Written evidence submitted by Anthony King, Chair of War Studies, Warwick University
The Female Combat Soldier:
The challenges and opportunities of integration
I am Professor Anthony King, Chair of War Studies at the University of Warwick. I have been studying the armed forces for nearly two decades, including dedicated research into female integration into the infantry. I have advised and mentored the British Armed Forces and NATO throughout that time, including on the issue of female integration. I present a brief summary of my research findings for your consideration.
2. Introduction: Female integration into the combat arms
Females have been steadily integrated into more and more branches of the UK Armed Forces since the 1980s. However, along with the US, the UK resisted pressure to allow females to serve in ground combat units. Canada, with a different civil and military culture and alternate force posture, integrated women fully in 1989. By contrast, the UK was the last NATO force to change its ruling on female accession to the Royal Marines, the infantry, and the armoured corps in 2017. There are very small numbers of females currently now serving in the armoured corps. This statement outlines the challenges of integration and provides some recommendations of how they might be minimised in order to maximise the success of accession.
There have been – and remain – two debates about female integration into the ground combat role:
The ground combat role, especially, the infantry is the most demanding military task. It involves extreme physicality. Combat soldiers must march and fight in often appalling conditions with carrying heavy loads, with inadequate food, water and sleep. Not only is it physically intense but inadequate physical preparedness is also associated with psychological and emotional breakdown in battle. In order to fight in close combat, soldiers need to be fit, strong and robust.
Some commentators have claimed that the physical pressures of close combat are exaggerated and have become irrelevant in an era of high-tec warfare. This is false. While it is true that western forces have employed technology to augment their operations, at the level of ground combat, the brutal reality of battle endures. The briefest examination of military operations in Basra or Helmand demonstrates this. Indeed, for infantry soldiers, the physical demands of close combat have increased. In the Second World War, infantry soldiers carried about 40-50 pounds of equipment in battle. Today, substantially because of combat body armour and advanced equipment, soldiers carry far more weight. In Helmand, the average load for a soldier on patrol (in sometimes 50 degrees Celsius heat) was 80lbs; but many carried much more – 100lbs was normal.
Women who serve in the combat arms and especially in the infantry must be as physically capable as their male colleagues. They must be physically able to perform their duties. Combat effectiveness and therefore survival demands upon it. Consequently, in training and on exercises, all soldiers – male or female - must be subjected to the same physical tests and they must attain the same standards. This is not only vital for combat effectiveness but also, crucially, for the professional credibility of female soldiers. In order to be treated as equals, they must be equals. Allowing females (who might well be capable of passing male standards) into the combat arms on a lower standard is not only operationally counterproductive but also undermines the chances female soldiers of succeeding professionally. The implication is that females will be carried by stronger, fitter men once they are in the unit. Even if this is not true, it is deleterious to successful integration.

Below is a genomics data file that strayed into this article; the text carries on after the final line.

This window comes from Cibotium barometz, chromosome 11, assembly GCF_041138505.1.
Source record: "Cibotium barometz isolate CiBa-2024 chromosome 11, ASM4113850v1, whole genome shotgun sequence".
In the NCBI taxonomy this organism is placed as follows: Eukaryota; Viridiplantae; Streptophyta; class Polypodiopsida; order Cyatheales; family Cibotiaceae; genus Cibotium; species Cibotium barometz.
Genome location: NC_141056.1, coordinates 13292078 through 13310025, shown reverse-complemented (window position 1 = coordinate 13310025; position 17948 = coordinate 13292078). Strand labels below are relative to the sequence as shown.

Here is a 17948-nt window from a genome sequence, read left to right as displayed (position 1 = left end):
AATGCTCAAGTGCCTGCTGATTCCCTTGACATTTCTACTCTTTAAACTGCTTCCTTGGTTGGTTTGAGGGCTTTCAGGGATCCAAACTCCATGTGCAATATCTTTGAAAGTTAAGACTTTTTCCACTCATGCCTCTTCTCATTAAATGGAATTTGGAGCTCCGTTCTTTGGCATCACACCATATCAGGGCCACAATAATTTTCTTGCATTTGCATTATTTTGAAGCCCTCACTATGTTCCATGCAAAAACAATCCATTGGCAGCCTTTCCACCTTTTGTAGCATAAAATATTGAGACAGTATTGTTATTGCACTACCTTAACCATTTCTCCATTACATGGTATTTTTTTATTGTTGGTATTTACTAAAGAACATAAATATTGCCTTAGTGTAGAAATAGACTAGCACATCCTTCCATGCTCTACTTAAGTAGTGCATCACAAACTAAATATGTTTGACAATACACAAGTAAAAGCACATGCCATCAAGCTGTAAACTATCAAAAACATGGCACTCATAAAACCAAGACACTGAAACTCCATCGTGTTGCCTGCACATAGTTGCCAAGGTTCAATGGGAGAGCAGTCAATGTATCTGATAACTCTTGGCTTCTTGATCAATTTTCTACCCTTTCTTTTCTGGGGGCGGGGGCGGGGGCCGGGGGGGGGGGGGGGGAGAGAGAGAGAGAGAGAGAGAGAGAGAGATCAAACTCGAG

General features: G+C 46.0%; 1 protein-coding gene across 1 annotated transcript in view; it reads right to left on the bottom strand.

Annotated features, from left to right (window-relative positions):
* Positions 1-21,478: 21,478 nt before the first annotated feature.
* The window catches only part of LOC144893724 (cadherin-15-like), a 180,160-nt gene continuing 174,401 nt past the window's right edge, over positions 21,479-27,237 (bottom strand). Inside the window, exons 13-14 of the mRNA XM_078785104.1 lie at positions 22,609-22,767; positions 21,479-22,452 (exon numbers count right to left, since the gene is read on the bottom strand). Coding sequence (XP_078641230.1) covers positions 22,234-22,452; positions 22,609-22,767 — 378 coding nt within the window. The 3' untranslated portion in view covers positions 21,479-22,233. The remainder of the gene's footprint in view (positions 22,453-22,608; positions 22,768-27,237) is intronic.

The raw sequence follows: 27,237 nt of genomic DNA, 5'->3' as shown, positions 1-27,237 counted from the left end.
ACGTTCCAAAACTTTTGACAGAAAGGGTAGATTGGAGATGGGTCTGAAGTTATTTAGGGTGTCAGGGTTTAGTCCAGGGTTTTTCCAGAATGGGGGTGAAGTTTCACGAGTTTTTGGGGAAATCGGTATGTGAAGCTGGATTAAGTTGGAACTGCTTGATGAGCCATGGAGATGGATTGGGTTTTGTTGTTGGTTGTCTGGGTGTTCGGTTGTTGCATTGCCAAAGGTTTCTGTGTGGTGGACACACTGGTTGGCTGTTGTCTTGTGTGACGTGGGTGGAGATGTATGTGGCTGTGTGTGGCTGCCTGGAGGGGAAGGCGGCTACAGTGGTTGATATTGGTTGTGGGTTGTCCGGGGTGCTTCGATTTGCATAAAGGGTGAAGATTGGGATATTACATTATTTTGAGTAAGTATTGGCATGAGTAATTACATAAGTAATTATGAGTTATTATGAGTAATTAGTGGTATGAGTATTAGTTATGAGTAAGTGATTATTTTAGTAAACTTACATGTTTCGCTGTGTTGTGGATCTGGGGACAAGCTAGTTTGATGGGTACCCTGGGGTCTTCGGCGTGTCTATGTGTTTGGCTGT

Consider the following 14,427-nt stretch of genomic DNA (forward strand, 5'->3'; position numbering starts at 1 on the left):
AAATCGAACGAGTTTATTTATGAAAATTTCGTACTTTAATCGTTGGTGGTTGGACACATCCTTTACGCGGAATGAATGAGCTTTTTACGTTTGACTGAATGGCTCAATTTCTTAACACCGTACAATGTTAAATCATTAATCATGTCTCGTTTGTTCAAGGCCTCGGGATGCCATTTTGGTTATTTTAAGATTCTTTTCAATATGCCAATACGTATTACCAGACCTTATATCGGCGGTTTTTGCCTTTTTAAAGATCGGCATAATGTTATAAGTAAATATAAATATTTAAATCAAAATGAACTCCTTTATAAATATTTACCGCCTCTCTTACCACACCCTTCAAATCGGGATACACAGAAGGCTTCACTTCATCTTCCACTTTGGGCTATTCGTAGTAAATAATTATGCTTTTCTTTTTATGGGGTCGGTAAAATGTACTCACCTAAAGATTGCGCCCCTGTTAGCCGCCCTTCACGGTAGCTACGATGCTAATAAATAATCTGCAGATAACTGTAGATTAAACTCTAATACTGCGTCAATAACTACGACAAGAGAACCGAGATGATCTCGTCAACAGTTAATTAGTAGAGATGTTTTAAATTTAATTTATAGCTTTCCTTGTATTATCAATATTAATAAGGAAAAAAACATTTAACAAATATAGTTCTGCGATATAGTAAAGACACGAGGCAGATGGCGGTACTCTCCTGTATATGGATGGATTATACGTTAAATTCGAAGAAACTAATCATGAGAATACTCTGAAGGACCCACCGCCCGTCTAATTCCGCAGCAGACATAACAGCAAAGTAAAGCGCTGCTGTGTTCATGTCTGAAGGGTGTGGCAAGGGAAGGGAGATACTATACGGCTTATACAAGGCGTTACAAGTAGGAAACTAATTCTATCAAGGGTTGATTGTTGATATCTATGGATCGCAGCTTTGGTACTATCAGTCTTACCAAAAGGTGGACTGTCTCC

Since women must pass the same physical tests as men in order to join the combat arms, the numerical limits of female integration have to be recognised. About 30 per cent of males are capable of serving in the combat arms; only these men have the physical capability of passing the tests and performing the role. However, because of the differential physical capabilities of men and women, the number of women who will qualify for service in the combat arms is very small. Although some women are stronger and fitter than some men, on average, females are weaker than males; they are smaller, have less muscle, smaller bones, and more fat. Most men are, therefore, much stronger than most women; and even the strongest women will not be as strong as the strongest man. Consequently, on purely physical grounds, the number of women who qualify for close combat service is very small. Theoretically, the top centile of women might be capable of passing tests into the infantry, practically, only about the strongest 1 per cent of females will be able to serve in the infantry. The armed forces would have to look at physically exceptional females, many of whom will already be outstanding athletes at national or international levels. In the Canadian Army, which has been integrated for over 30 years, infantry units have sometimes comprised 1 per cent females; but sometimes the figure is much less, 0.5 per cent or less. These women have been respected professionally and have often served well on operations. However, the pure physicality of close combat puts severe limits on the number of women who will be able to serve in the armoured forces and especially the infantry, even if they wanted to. Women in the combat ground arms are the exception not the norm. The aim of the British Army and Royal Marines should be to recruit and train the very best women in this country for ground combat service; but it should be acknowledged that, if standards are not reduced, no more than 1 per cent of the force will ever be female. It is important in policy terms to recognise this reality.